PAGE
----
What we have here is a government program ERISA set up to make business accountable for their pension plans to the federal government. This bill required the creation of another government body PBGC to in turn guarantee said pension plans in case the company defaulted. As always these kinds of government interference create unintended consequences. In this case you have a corporation run by the government to guarantee pensions, therefore, the incentive for business to ensure solvency is actually lessened. After all, the fund will be bailed out by the taxpayer if it should default. So guess what? They began defaulting. This in turn caused more regulation to prevent the PBGC from having to pick up the tab. And for good measure let's make sure that company bigwigs can't gain from plans about to default. Again, what may sound good is not so good. At the core is the federal government having power over the way businesses are run. This requires businesses to make large donations to politicians to gain access into the writing of future bills. This makes politicians beholding to the big money men. This type of legislation is typically much more destructive to smaller companies thereby diminishing the competition for the larger ones. While these bills appear to be punishing large business they always have caveats to allow the companies liability to be taken over by the government and are therefore ultimately beneficial to the bigwigs in the corporation that we think we are punishing. Further research shows that many organizations want changes to the latest legislation (3). And that in turn will require future regulation to fix whatever they come up with next. It never ends, and more importantly, it never fixes the original problem; it simply diverts liability to us the taxpayer, because once government gets involved, then government is responsible. Currently there is a real danger that the PBGC will itself default leaving us to once again pick up the tab (4).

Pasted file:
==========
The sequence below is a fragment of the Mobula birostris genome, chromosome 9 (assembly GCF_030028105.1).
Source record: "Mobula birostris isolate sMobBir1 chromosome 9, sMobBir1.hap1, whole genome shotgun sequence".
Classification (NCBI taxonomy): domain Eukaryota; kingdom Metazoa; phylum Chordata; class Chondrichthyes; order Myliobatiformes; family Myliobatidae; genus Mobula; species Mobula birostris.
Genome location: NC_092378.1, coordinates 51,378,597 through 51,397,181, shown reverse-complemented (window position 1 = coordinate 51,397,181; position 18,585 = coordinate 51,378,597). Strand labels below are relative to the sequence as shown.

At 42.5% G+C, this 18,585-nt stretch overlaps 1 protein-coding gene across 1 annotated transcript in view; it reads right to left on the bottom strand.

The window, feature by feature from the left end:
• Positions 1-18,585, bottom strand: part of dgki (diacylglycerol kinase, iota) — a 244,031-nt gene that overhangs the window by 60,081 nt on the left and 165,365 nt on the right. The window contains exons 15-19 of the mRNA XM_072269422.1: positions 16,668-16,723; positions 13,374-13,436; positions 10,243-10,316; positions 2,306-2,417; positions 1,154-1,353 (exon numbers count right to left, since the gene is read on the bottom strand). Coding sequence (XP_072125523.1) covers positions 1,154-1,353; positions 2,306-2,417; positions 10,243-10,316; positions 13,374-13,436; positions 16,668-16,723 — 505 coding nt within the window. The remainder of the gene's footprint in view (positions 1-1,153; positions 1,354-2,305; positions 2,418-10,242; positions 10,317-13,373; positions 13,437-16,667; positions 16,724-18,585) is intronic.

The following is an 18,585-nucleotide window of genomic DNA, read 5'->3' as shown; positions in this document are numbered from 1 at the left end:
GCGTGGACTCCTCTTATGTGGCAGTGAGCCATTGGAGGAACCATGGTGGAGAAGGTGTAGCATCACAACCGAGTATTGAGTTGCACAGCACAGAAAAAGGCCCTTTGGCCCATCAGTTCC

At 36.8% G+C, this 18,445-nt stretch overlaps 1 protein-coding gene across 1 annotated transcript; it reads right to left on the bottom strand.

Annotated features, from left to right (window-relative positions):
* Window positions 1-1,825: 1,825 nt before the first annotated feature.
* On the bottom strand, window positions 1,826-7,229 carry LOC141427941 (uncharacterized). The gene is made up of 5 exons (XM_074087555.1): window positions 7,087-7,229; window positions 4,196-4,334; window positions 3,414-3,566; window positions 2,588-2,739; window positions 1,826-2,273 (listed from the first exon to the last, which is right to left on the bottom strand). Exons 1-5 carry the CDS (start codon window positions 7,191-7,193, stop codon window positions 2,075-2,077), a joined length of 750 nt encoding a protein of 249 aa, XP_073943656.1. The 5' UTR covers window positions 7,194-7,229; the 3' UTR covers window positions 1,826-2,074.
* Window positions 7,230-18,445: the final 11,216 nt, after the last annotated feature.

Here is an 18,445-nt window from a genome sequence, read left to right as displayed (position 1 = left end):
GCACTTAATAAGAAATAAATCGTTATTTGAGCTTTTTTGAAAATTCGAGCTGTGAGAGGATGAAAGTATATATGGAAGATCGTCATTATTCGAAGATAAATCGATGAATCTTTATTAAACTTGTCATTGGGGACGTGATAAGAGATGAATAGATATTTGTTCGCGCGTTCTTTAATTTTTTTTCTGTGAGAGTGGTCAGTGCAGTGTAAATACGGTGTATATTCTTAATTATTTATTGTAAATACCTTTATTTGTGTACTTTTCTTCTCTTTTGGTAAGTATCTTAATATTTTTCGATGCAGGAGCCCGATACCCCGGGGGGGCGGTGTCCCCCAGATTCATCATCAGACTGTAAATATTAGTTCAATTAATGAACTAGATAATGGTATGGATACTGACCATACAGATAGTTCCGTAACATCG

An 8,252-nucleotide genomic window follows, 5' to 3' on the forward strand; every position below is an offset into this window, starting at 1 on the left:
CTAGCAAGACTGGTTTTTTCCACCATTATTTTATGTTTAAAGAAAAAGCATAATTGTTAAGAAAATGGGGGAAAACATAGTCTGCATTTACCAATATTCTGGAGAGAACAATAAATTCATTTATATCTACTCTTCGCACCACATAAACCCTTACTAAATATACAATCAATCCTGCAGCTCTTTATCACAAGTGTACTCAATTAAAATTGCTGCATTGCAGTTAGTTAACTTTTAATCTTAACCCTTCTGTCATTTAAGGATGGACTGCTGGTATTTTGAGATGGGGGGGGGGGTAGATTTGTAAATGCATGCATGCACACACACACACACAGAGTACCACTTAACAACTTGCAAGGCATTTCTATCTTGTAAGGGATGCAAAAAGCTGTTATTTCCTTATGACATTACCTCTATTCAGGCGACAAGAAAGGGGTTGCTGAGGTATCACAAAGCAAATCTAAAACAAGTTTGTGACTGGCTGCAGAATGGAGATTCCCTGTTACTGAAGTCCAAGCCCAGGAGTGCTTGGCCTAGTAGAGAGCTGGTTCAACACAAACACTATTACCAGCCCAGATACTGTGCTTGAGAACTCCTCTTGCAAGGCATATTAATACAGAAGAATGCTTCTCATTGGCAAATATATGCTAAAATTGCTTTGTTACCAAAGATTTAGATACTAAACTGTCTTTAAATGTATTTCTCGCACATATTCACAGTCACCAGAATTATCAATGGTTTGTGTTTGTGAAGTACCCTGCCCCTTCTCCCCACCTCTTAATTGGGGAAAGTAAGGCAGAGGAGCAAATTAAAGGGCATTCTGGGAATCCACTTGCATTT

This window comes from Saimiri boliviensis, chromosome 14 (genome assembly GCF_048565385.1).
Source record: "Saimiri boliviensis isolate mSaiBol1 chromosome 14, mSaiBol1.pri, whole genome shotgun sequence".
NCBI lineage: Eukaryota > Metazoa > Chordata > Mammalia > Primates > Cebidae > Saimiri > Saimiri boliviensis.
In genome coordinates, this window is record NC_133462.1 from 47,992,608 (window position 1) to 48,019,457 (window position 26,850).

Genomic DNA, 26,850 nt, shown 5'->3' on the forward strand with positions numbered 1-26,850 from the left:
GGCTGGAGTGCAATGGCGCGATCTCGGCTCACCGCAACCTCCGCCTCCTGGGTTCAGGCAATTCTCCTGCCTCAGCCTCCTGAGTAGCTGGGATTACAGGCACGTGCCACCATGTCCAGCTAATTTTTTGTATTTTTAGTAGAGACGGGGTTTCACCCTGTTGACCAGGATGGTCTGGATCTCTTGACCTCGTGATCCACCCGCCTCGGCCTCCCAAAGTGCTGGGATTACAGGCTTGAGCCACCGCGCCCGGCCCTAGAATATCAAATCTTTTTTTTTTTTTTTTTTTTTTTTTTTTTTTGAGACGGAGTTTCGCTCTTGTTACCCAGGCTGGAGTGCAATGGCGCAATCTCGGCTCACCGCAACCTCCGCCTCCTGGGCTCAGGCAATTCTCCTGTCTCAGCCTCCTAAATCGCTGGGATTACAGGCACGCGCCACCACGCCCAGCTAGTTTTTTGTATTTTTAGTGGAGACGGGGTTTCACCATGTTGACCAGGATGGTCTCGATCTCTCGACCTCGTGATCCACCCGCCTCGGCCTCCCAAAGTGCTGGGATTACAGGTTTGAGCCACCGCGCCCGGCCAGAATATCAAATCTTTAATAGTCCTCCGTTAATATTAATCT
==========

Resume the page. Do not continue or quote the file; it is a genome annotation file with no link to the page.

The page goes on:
Now, lets review. We have a politician who votes for a bill to allow federal control of private business pension plans. The stated goal of all of the government interference is to protect the public from defaulting plans. Plans have been defaulting at an ever greater rate. The government programs themselves are becoming insolvent. Ask yourself, what kind of a politician does this? One of three. Socialist. Short sighted career politician. Idiot. For sure, it is not a small government conservative or traditionalist libertarian. So who is this politician? Senator John McCain. And the bills sponsor? None other than John Boehner the current Republican minority leader of the U.S. House of Representatives. Now I ask you; is this the impression that these gentlemen have given to their constituents over the years? Ones who believe that the federal government has the constitutional authority and expertise to run the pensions for all American business? Or do they pretend to be small government conservatives, especially around election time?